URBANA — The operating-budget request of the University of Illinois, which has hovered just below $5 billion in recent years, will top that mark by $11 million in fiscal year 2012, up by 5.2 percent from the year before.
Last year, the UI asked that its fiscal 2011 operating budget grow by 3.9 percent in its $4.8 billion request.
The UI Board of Trustees's Audit, Budget, Finance and Facilities Committee met on all three campuses Wednesday via videoconferencing.
The measure has to go on to a full trustees' meeting Sept. 9, then the governor, the Illinois Board of Higher Education and the Legislature.
The 5.2 percent increase for the fiscal year 2012 comes at a time when the state is $313 million behind in money owed to the three campuses, not to mention a shortfall of another $15.8 million for the state scientific surveys.
"They did not pick on us," said Comptroller Walter Knorr, noting that other state programs are being underfunded.
But, adjusted for inflation, state support for the university is now back at the 1970 level, Knorr said.
General revenue appropriations were reduced $7.1 million. There is a $693 million direct state appropriation for operating costs in the request. State funding has declined steadily since 2002, when the state's appropriation topped $804 million, spokesman Thomas Hardy said.
Still, total revenues have increased by 5.2 percent, according to Knorr.
"The university continues to weather the economic storm that has roiled our economy for several years with our excellence intact," President Michael Hogan said after the meeting in a press release. "Sound budgeting, cost-cutting efforts and prudent spending have enabled us to preserve and advance our standing as one of the world's elite universities, despite historic financial challenges."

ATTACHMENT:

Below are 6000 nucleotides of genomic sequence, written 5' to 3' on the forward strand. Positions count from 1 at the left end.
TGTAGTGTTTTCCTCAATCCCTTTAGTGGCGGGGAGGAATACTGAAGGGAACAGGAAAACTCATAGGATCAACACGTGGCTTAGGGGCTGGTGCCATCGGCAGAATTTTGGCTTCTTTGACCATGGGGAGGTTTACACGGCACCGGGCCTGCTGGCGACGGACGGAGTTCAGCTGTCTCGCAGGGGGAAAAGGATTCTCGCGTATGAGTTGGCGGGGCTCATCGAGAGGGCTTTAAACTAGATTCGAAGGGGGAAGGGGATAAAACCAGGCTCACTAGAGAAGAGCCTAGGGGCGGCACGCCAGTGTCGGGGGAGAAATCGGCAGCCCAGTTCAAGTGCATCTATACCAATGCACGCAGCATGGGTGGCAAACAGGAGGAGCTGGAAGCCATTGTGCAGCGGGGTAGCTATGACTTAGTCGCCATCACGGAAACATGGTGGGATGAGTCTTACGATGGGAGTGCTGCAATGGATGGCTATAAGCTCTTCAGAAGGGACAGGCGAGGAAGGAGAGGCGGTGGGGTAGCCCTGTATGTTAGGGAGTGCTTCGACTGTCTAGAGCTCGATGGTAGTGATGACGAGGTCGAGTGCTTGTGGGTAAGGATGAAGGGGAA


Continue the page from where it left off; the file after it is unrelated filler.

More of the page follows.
Now, tuition and institutional funds are driving the increase in unrestricted funds, Knorr said. Restricted funds are money the UI gets from outside donors or grantors who place specific guidelines on the use of those funds.
The tuition increase, which includes financial aid, is $96.5 million, based in part on a 9.5 percent increase for incoming freshmen. That's up 11 percent from the previous fiscal year.
Sponsored research restricted funds are up by $39.8 million, gift and endowment income up by $4.1 million, and hospital and medical scholar program revenues increased $6.9 million.
But the payroll is always the university's biggest item, even with 1,000 jobs eliminated university-wide, Knorr said, including buyouts on the Urbana campus.
There were also some layoffs, furloughs and nonreplacement of departing workers.
Personnel and benefits comprised 20.4 percent of expenditures in the restricted budget, and 25.6 percent in the unrestricted budget request.
UI Trustee Edward McMillan, chair of the audit committee, asked if personnel costs were going up with health care costs. Knorr said that was the case.
In Associate Vice President Randy Kangas' presentation on the $518 million capital spending request, he noted that most of the requests, subject to state approval, are for repair and renovation. The largest Urbana request, for the Natural History Building, which has foundation problems, is $58 million.
The committee also studied a tentative operating budget and capital requests for fiscal 2013.
The 2013 operating budget request seeks an additional $83 million in state funding, an increase of 5 percent over fiscal 2012. Hogan stressed that the money was needed to strengthen academic quality, in part by retaining excellent faculty. The revenues could also address facility operations needs and other essential services.